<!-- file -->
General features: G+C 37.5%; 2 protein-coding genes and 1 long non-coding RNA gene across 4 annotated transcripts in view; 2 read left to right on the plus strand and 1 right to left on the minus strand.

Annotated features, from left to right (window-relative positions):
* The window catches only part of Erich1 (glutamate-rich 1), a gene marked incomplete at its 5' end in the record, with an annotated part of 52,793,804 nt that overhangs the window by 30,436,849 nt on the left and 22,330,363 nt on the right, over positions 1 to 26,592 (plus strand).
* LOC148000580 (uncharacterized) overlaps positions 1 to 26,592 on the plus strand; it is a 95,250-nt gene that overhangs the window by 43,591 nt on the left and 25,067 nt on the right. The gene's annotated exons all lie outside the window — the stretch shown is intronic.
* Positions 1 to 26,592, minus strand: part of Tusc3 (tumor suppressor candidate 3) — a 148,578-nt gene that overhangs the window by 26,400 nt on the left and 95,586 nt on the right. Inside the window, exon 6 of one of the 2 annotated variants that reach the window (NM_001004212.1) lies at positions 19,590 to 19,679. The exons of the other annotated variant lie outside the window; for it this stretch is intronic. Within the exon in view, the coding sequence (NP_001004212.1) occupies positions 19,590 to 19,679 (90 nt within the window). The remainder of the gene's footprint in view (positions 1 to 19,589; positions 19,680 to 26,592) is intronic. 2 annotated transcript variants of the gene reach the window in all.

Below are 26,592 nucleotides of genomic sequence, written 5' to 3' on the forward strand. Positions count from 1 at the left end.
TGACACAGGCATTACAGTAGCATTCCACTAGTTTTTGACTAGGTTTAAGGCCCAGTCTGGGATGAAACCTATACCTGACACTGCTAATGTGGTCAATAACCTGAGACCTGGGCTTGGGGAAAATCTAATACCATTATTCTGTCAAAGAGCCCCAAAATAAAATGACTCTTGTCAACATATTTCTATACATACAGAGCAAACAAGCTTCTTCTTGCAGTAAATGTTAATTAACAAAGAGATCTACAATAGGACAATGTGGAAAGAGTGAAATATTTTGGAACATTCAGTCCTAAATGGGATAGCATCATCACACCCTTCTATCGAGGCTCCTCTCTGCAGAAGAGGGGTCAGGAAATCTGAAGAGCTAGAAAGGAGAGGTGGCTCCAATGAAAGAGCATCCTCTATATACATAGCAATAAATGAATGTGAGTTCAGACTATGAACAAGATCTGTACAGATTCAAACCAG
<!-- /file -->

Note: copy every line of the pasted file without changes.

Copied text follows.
General features: G+C 37.5%; 2 protein-coding genes and 1 long non-coding RNA gene across 4 annotated transcripts in view; 2 read left to right on the plus strand and 1 right to left on the minus strand.

Annotated features, from left to right (window-relative positions):
* The window catches only part of Erich1 (glutamate-rich 1), a gene marked incomplete at its 5' end in the record, with an annotated part of 52,793,804 nt that overhangs the window by 30,436,849 nt on the left and 22,330,363 nt on the right, over positions 1 to 26,592 (plus strand).
* LOC148000580 (uncharacterized) overlaps positions 1 to 26,592 on the plus strand; it is a 95,250-nt gene that overhangs the window by 43,591 nt on the left and 25,067 nt on the right. The gene's annotated exons all lie outside the window — the stretch shown is intronic.
* Positions 1 to 26,592, minus strand: part of Tusc3 (tumor suppressor candidate 3) — a 148,578-nt gene that overhangs the window by 26,400 nt on the left and 95,586 nt on the right. Inside the window, exon 6 of one of the 2 annotated variants that reach the window (NM_001004212.1) lies at positions 19,590 to 19,679. The exons of the other annotated variant lie outside the window; for it this stretch is intronic. Within the exon in view, the coding sequence (NP_001004212.1) occupies positions 19,590 to 19,679 (90 nt within the window). The remainder of the gene's footprint in view (positions 1 to 19,589; positions 19,680 to 26,592) is intronic. 2 annotated transcript variants of the gene reach the window in all.

Below are 26,592 nucleotides of genomic sequence, written 5' to 3' on the forward strand. Positions count from 1 at the left end.
TGACACAGGCATTACAGTAGCATTCCACTAGTTTTTGACTAGGTTTAAGGCCCAGTCTGGGATGAAACCTATACCTGACACTGCTAATGTGGTCAATAACCTGAGACCTGGGCTTGGGGAAAATCTAATACCATTATTCTGTCAAAGAGCCCCAAAATAAAATGACTCTTGTCAACATATTTCTATACATACAGAGCAAACAAGCTTCTTCTTGCAGTAAATGTTAATTAACAAAGAGATCTACAATAGGACAATGTGGAAAGAGTGAAATATTTTGGAACATTCAGTCCTAAATGGGATAGCATCATCACACCCTTCTATCGAGGCTCCTCTCTGCAGAAGAGGGGTCAGGAAATCTGAAGAGCTAGAAAGGAGAGGTGGCTCCAATGAAAGAGCATCCTCTATATACATAGCAATAAATGAATGTGAGTTCAGACTATGAACAAGATCTGTACAGATTCAAACCAG